No one had any idea what to expect last time. I don’t think they believed it.
In the video that accompanies the campaign, you say that you want to bring more celebrities, writers, artists, etc. Can you tell me some of the people who you had at your show last year, and any who have lined up as potentials for this August, if the funding comes through?
Last year, in addition to Steve Cardenas, we had “Hannah Montana” actress Romi Dames, David Liebe Hart from “Tim & Eric,” professional wrestlers Matt Striker and Gangrel, and cosplayer Joanie Brosis. For this year’s show, I have contacts for “Walking Dead” people, “Buffy” people, “Clerks” people, “Star Wars” people, the list goes on and on. It would be dependent on reaching the goal, of course, but when we do, we can get more specific.
Do you have plans for continuing with the show even if the campaign is not fully funded?
It’s a Kickstarter, so if it’s not fully funded it’s not funded at all. This is an opportunity for a business to come in and provide us with a Comic Con that’s free for everyone. The business would simply have to provide funds, and I’d do the work. It would be presented as “The Free Comic Fest, Presented by__________.”
They’d be heroes!
People helped organize last year’s music fest, film fest, comedy roast, along with some of the documents and the website; however, the rest of the work was more than ninety percent me. All of this was so much work that for me to do it again, I would need to really be offering something far different than the other Comic Cons; making this free, that excites me.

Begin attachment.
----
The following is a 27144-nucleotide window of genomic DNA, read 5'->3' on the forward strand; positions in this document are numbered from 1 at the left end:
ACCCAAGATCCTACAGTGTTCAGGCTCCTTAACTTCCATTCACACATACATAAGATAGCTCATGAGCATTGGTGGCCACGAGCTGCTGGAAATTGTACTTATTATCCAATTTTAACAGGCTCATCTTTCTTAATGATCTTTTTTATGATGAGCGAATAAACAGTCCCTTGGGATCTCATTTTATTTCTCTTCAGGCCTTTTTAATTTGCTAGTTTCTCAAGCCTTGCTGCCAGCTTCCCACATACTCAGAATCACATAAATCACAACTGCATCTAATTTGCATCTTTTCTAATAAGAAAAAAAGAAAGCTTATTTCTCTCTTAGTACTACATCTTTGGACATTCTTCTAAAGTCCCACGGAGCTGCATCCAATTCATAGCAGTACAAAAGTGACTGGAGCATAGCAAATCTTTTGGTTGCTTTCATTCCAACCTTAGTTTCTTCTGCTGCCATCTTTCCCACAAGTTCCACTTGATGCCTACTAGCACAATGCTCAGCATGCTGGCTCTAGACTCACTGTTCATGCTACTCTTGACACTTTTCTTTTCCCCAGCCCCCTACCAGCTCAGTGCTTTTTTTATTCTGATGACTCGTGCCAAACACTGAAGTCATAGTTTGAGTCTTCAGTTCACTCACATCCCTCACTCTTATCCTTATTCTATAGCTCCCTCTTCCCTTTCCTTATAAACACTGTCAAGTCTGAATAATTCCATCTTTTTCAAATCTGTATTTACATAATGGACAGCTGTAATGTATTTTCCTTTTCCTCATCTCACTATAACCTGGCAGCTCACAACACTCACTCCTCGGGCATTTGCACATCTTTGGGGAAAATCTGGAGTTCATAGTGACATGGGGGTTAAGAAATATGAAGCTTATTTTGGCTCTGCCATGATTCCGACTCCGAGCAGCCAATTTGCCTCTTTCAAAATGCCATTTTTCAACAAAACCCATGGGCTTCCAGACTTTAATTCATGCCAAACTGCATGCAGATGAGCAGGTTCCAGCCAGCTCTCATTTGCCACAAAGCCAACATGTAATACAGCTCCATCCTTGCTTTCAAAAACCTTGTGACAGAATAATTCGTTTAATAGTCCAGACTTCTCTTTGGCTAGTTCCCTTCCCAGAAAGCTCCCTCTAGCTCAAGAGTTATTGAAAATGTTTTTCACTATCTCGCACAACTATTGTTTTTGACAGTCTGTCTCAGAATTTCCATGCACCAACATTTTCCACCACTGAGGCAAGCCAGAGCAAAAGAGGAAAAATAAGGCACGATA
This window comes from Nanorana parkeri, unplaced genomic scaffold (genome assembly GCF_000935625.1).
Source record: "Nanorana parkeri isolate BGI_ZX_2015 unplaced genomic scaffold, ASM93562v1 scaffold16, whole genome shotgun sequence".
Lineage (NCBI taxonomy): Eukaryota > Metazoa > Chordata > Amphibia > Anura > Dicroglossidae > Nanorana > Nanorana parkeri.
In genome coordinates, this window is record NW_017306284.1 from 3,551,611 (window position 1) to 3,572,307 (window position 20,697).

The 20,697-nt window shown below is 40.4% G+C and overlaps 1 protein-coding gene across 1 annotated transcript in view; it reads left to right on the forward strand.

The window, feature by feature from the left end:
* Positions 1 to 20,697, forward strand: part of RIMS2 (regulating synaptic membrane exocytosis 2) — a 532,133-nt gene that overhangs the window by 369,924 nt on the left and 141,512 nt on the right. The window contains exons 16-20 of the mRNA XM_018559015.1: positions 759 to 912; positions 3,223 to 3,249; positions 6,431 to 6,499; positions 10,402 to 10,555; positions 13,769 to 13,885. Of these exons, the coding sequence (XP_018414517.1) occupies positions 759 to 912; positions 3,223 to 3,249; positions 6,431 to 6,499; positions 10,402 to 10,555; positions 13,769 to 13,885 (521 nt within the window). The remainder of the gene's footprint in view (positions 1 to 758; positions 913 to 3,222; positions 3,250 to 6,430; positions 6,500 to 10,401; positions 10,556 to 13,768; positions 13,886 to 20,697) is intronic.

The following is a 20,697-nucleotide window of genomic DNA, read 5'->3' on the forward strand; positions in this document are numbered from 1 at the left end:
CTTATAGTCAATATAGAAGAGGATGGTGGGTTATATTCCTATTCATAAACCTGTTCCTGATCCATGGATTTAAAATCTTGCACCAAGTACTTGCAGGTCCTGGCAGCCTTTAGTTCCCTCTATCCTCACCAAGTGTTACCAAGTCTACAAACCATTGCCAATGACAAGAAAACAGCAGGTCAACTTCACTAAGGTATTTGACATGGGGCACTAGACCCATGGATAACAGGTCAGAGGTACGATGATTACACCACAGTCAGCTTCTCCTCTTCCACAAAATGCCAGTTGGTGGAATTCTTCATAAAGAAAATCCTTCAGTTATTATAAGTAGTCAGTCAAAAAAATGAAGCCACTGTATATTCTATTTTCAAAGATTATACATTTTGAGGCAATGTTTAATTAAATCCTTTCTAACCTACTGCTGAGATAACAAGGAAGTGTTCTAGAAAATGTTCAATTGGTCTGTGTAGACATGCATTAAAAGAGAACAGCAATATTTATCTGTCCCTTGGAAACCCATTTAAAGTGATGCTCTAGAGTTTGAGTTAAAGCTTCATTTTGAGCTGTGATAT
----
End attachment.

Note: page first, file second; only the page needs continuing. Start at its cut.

I’m gonna keep faith in what I’m doing and address any roadblocks when I come to them. Ask me again on Feb 2nd if the goal isn’t reached.
What has inspired you to pursue this goal?
I thought it and liked the thought.
I do just about everything I think of.
Now, people who know me know that when I say, “I’m thinking of doing ______,” not to take it for granted that those are just words in the air like they used to. A little more than a year before I did the Comic Fest, I said I was thinking about doing a Comic Con. I figure wanting to do something is the indicator that you should do it. For example, two of my projects that have taken a seat on the back burner for the Comic Fest, are finishing my custom Batmobile and finishing my life-sized Transformer.
I’ve purchased a Porsche 917 for my Batmobile. (You can google it.) I’ve cut up a VW Beetle that I will be using to make the most accurate life-sized G1 replica Bumble Bee Transformer.
Also, I do a TV show (The Northwest Comic Show) on public access, until it possibly gets picked up otherwise. I make my own music.
Now I want to do a free Comic Fest via Kickstarter, so I am.
You mention in your bio that in your youth, comics provided a sense of escape for you. What aspects of the con would be of particular interest for the younger fans out there?
I like to take the aspects of pop-culture and bring it to real life in the real world, as well as show others how to create it.
Take Mortal Kombat X, for example. It’s big right now, so I think kids might like something like several professional breakdancers having a breakdance battle in Mortal Kombat Cosplay, especially if the cosplay is very high quality.